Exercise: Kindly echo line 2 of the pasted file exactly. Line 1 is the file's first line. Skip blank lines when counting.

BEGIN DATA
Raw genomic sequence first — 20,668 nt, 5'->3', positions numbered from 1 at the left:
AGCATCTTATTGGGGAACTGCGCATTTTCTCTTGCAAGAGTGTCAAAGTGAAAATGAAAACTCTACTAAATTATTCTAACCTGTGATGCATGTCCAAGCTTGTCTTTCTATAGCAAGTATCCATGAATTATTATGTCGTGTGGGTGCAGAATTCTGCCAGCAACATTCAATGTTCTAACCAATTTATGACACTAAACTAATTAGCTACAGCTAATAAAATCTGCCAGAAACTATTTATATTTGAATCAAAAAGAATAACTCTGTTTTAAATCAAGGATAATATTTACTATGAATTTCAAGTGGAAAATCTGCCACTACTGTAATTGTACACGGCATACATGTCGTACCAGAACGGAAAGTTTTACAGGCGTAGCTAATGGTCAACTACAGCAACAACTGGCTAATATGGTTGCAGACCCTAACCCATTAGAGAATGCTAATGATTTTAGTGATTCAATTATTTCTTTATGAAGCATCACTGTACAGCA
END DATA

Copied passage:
AGCATCTTATTGGGGAACTGCGCATTTTCTCTTGCAAGAGTGTCAAAGTGAAAATGAAAACTCTACTAAATTATTCTAACCTGTGATGCATGTCCAAGCTTGTCTTTCTATAGCAAGTATCCATGAATTATTATGTCGTGTGGGTGCAGAATTCTGCCAGCAACATTCAATGTTCTAACCAATTTATGACACTAAACTAATTAGCTACAGCTAATAAAATCTGCCAGAAACTATTTATATTTGAATCAAAAAGAATAACTCTGTTTTAAATCAAGGATAATATTTACTATGAATTTCAAGTGGAAAATCTGCCACTACTGTAATTGTACACGGCATACATGTCGTACCAGAACGGAAAGTTTTACAGGCGTAGCTAATGGTCAACTACAGCAACAACTGGCTAATATGGTTGCAGACCCTAACCCATTAGAGAATGCTAATGATTTTAGTGATTCAATTATTTCTTTATGAAGCATCACTGTACAGCA